A UK case study
Jérôme De Henau, Susan Himmelweit and Cristina Santos
The issue of taxes has always been a highly politicized one in the UK, and never more so than in 2009 as the UK government weighed how best to rebalance its budget after rescuing its banking sector while its economy suffered its most severe financial crisis since the 1930s. Debates about taxes, however, tended to focus mainly on the overall level of taxation and government expenditure and on distributional effects among households. With the exception of the work of the Women's Budget Group, a think tank that regularly comments on the gender implications of the Chancellor of the Exchequer's annual budgets, little attention has been paid to the gender aspects of the taxation system. In particular, there has been little debate about what effects any proposals for tax rises to pay for a 2008 stimulus package, or for bailing out the banking sector, are likely to have on both men and women.
This chapter seeks to address this gap by analysing some gender aspects of the United Kingdom's personal income tax system and its expenditure taxes. Taxes have both distributional and behavioural impacts and both of these can be gendered. In this chapter we consider impacts on both inter- and intra-household inequalities, as well as whether taxes reinforce or challenge existing gender roles.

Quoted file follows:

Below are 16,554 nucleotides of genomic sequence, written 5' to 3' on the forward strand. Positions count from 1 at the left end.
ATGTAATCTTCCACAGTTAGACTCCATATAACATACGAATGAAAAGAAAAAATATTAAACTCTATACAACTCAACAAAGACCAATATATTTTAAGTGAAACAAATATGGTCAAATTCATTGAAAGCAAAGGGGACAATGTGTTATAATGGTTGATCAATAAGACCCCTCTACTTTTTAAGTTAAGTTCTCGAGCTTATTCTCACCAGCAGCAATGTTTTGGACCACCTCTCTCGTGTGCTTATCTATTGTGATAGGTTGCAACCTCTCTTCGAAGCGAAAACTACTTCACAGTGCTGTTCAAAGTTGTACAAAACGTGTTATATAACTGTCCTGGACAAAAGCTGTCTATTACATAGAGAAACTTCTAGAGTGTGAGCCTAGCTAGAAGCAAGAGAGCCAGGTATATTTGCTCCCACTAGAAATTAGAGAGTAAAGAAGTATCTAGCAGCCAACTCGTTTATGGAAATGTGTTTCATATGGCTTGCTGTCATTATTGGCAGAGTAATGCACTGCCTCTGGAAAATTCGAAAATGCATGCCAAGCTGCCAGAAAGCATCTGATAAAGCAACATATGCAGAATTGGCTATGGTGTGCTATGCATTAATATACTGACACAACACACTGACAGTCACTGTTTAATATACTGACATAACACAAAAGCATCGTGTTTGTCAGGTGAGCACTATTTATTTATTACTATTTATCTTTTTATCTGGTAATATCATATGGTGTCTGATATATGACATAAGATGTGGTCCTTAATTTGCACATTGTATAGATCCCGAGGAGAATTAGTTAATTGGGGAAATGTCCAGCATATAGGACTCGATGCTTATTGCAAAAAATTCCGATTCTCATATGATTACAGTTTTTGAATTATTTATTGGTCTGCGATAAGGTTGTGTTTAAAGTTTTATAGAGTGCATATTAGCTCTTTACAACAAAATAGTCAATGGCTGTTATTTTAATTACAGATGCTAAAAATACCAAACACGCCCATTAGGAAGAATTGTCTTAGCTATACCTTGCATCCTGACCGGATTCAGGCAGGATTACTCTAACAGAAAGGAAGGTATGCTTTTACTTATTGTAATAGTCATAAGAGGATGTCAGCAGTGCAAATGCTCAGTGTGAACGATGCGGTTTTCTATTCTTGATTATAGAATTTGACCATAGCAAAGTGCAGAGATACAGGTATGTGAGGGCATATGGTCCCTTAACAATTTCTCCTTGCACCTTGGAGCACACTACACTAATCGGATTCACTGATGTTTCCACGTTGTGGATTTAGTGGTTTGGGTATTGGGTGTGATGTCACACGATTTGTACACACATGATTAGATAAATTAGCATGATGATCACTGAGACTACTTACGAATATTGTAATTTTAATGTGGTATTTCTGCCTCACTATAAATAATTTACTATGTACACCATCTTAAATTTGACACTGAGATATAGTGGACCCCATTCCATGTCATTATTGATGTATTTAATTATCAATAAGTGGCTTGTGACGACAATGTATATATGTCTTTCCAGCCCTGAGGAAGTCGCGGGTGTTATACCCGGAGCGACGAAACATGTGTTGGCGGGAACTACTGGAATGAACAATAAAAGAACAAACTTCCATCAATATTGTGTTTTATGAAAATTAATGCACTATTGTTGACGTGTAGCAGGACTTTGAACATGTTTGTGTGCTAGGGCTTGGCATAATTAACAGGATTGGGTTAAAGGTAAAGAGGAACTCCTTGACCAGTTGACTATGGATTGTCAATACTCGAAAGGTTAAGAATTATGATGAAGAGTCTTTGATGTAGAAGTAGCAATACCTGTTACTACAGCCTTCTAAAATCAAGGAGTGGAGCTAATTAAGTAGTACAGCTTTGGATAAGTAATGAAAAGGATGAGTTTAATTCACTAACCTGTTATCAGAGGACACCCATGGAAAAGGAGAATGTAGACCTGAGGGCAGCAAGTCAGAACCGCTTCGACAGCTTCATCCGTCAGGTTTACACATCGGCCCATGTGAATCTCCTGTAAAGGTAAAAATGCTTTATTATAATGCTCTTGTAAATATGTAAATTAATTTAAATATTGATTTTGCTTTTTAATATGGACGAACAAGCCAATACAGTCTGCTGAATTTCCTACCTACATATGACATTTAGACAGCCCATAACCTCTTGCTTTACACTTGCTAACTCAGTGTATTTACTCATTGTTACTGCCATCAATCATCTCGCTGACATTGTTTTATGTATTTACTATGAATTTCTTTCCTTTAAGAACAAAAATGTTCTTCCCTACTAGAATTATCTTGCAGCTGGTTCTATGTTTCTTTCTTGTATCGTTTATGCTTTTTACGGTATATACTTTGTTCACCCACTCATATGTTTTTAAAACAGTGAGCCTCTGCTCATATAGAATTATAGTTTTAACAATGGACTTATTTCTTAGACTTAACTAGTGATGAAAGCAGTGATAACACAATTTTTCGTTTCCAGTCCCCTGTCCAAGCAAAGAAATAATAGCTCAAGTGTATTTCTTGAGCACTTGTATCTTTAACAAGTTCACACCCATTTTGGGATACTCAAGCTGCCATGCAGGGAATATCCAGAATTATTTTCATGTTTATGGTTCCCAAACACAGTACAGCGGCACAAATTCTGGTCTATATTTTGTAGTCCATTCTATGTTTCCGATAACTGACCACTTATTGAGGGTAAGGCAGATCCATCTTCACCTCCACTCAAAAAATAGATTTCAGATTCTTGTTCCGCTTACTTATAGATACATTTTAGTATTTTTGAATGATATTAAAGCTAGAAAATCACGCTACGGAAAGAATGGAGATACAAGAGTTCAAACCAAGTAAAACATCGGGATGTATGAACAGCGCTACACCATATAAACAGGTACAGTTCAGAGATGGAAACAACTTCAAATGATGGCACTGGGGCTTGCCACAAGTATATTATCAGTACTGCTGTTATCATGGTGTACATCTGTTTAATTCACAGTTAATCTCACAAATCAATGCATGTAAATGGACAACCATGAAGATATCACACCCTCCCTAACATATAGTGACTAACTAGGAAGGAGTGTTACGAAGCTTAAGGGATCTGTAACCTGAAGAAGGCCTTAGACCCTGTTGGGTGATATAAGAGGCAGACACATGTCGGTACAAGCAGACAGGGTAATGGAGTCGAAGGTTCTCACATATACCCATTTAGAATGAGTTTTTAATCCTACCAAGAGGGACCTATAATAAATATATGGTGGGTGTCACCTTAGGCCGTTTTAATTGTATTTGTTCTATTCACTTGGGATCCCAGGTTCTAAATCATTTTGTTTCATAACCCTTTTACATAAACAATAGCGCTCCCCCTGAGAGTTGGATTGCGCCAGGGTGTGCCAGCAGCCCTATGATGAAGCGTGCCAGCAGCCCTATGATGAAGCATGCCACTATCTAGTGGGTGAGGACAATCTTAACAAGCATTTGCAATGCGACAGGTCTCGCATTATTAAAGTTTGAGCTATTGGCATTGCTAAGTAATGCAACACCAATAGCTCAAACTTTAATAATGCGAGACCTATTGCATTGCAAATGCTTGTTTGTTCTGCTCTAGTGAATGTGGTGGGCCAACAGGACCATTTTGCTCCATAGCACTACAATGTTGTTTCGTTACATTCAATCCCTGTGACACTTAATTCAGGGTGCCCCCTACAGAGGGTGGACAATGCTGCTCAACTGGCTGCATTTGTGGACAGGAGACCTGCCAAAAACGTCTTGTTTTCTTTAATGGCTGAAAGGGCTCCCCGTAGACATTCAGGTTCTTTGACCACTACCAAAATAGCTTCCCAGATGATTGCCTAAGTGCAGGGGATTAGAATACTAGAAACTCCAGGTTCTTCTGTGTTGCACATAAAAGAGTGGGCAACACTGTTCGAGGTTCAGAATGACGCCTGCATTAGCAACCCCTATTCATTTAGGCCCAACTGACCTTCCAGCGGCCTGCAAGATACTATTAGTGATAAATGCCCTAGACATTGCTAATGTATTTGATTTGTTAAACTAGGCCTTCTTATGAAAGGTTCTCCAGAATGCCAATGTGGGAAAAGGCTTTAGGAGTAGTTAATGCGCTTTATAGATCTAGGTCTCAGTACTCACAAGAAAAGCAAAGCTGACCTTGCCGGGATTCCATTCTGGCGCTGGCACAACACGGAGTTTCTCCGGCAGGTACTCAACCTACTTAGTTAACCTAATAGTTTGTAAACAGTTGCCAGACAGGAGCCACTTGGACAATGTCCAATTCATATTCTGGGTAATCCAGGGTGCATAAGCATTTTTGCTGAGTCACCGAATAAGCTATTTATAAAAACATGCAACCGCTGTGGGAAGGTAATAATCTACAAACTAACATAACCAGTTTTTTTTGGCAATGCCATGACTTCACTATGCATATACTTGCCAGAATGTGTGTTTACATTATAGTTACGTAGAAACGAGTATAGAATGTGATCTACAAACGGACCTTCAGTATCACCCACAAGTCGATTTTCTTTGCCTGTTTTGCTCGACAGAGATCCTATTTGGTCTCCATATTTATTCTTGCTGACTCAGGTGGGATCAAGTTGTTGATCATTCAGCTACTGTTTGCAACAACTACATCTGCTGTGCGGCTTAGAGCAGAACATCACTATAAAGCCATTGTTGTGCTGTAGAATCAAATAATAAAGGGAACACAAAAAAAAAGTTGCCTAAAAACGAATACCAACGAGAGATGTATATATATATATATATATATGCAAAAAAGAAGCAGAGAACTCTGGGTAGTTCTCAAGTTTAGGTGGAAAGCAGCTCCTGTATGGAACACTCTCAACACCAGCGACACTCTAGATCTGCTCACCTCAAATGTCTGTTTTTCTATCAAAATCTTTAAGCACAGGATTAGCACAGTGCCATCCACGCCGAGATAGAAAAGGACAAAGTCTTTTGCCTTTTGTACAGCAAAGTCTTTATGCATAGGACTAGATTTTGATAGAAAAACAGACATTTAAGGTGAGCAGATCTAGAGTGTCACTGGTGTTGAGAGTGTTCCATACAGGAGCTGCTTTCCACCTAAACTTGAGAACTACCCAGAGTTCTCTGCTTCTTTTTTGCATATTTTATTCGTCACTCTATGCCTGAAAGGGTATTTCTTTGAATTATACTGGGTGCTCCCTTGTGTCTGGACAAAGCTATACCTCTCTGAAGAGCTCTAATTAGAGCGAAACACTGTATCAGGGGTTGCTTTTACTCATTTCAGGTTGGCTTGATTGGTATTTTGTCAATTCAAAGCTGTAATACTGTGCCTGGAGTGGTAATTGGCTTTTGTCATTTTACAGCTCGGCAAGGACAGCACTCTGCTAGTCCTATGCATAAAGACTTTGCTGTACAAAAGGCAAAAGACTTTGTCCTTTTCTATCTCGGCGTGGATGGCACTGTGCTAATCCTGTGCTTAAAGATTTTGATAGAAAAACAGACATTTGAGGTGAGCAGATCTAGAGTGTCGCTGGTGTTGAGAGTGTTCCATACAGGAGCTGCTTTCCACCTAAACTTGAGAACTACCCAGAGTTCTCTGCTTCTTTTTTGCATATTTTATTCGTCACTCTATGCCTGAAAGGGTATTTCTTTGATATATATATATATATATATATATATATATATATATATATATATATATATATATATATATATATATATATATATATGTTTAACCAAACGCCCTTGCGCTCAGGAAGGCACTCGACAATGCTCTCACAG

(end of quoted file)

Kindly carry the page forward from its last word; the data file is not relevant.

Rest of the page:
Following a brief overview of existing gender inequalities in the United Kingdom, its tax system and fiscal changes brought about in the past 30 years, this chapter will present a gender analysis of the UK personal income tax system, including its tax credits. It will then analyse the incidence of expenditure taxes on households of different gendered types before the 2008 stimulus package, and simulate the impact of the stimulus package as well as some alternative policy options. Finally, it presents a set of policy proposals based on these analyses and considers the extent to which taxation could be used to tackle gender inequalities in the United Kingdom.
In order to assess the gendered impact of taxes, we need to understand the nature of gender divisions in the United Kingdom. The inequalities that are most